A 36-year-old female, suffering from SLE since 10 years with effects on her central nervous system, developed diabetes mellitus (DM) 9 years ago, triggered by her long-term steroid therapy for SLE. She was undergoing steroid treatment (6 mg/day) for SLE at a different hospital. She was 158 cm tall and weighed 91.6 kg. Her body mass index was 36.7, indicating 3° higher obesity. To manage DM, she was treated with metformin, and her HbA1c was controlled at 7.4%. Serum immuno-reactive insulin (IRI) and C-peptide immunoreactivity (CPR) levels were 13.8 μU/ml and 2.5 ng/ml, respectively. Both the markers were in normal range. Total cholesterol (T-chol), triglyceride (TG), high-density lipoprotein cholesterol (HDL-C), and low-density lipoprotein cholesterol (LDL-C) levels were 191 mg/dL, 86 mg/dL, 41 mg/dL, and 126 mg/dL, respectively. Her dyslipidemia was controlled by administering atorvastatin. She had no hypertension as a complication of obesity. She was also treated with paroxetine hydrochloride hydrate, mianserin hydrochloride, and sodium valproate for steroid-induced depression. She could not work and depended on welfare services. To improve her obesity and DM, physicians suggested that she should undergo bariatric surgery in our hospital. She understood bariatric surgery well, and the symptoms of SLE were well controlled and stable, and she had no symptoms of central nervous system lupus. Anti-DNA and anti-Sm antibody levels were > 2.0 IU/ml and 2.5 U/ml, respectively. Both the SLE markers were in normal range. CH50, C3, and C4 levels were 53.8 U/ml, 144 mg/dL, and 26 mg/. All the SLE markers were in normal range, and SLE activity was well controlled as per laboratory data. She was given a diet instruction by her previous doctor but was unable to lose weight. Her obesity was considered to include an element of secondary obesity due to steroids. However, there were several studies reporting that patients with SLE who were obese were able to reduce their steroid dose along with reduction in their weight after bariatric surgery. Therefore, this case was judged to be an indication for bariatric surgery. Preoperative weight loss techniques were demonstrated at our outpatient clinic. She was treated with Mazindol and given diet instruction by a dietitian. She was able to lose 7 kg while continuing nutritional guidance for approximately 5 months. She was admitted in our hospital a week before the surgery, and her blood glucose was controlled. Thereafter, she underwent LSG, which lasted for 185 min, with a minimal blood loss and without complications. For the perioperative steroid cover, 200 mg of hydrocortisone sodium succinate was administered immediately before the surgery, and the maintenance dose (6 mg/day) was resumed on the first postoperative day. She was discharged on the eighth postoperative day without complications. Her blood glucose level stabilized immediately after the surgery; hence, her antidiabetic medication was stopped. After being discharged, she experienced gradual weight loss. After a year, she weighed 54.4 kg, losing approximately 37 kg, compared with her weight during the initial examination; additionally, rebound effects were not manifested (Fig. 1a). Body fat mass was also markedly reduced 1 year after the surgery compared with her preoperative status; meanwhile, her skeletal muscle mass was maintained (Fig. 2). Furthermore, SLE condition was stable, and her steroid requirement was reduced to 4 mg/day (Fig. 1c). After surgery, her blood glucose level had settled down; thus, her DM drug therapy was halted. Her DM improved up to 5.7% of HbA1c 1 year after the surgery (Fig. 1b). Her dyslipidemia was well controlled by atorvastatin. T-chol, TG, HDL-C, and LDL-C levels were 165 mg/dL, 43 mg/dL, 48 mg/dL, and 104 mg/dL, respectively. For her steroid-induced depression, paroxetine hydrochloride hydrate and mianserin hydrochloride were reduced by half, and sodium valproate medication was terminated 9 months after surgery. Through weight loss, she could begin to work and be part of the society again.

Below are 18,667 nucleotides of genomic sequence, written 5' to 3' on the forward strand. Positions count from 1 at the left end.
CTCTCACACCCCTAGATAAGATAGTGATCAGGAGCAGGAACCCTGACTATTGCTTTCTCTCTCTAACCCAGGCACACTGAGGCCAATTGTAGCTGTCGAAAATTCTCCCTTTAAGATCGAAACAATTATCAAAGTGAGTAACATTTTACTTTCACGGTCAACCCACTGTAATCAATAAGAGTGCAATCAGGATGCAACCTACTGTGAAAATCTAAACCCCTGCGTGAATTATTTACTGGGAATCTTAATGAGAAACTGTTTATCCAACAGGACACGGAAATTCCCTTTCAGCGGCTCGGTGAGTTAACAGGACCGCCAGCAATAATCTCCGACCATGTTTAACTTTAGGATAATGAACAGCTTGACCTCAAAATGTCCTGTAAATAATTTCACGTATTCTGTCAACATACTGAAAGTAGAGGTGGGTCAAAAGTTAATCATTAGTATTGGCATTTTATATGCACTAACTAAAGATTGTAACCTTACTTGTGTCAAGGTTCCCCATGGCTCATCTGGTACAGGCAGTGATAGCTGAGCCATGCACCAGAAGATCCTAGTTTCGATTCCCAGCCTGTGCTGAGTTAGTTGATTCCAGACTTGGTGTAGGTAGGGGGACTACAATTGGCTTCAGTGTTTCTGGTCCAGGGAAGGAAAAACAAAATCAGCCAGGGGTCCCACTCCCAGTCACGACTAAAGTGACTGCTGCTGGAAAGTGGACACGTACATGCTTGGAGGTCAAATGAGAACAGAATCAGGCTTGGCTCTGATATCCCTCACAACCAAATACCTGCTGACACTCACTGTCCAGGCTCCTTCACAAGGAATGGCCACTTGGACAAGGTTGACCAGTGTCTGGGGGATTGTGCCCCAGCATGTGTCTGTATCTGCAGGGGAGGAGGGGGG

Fig. 1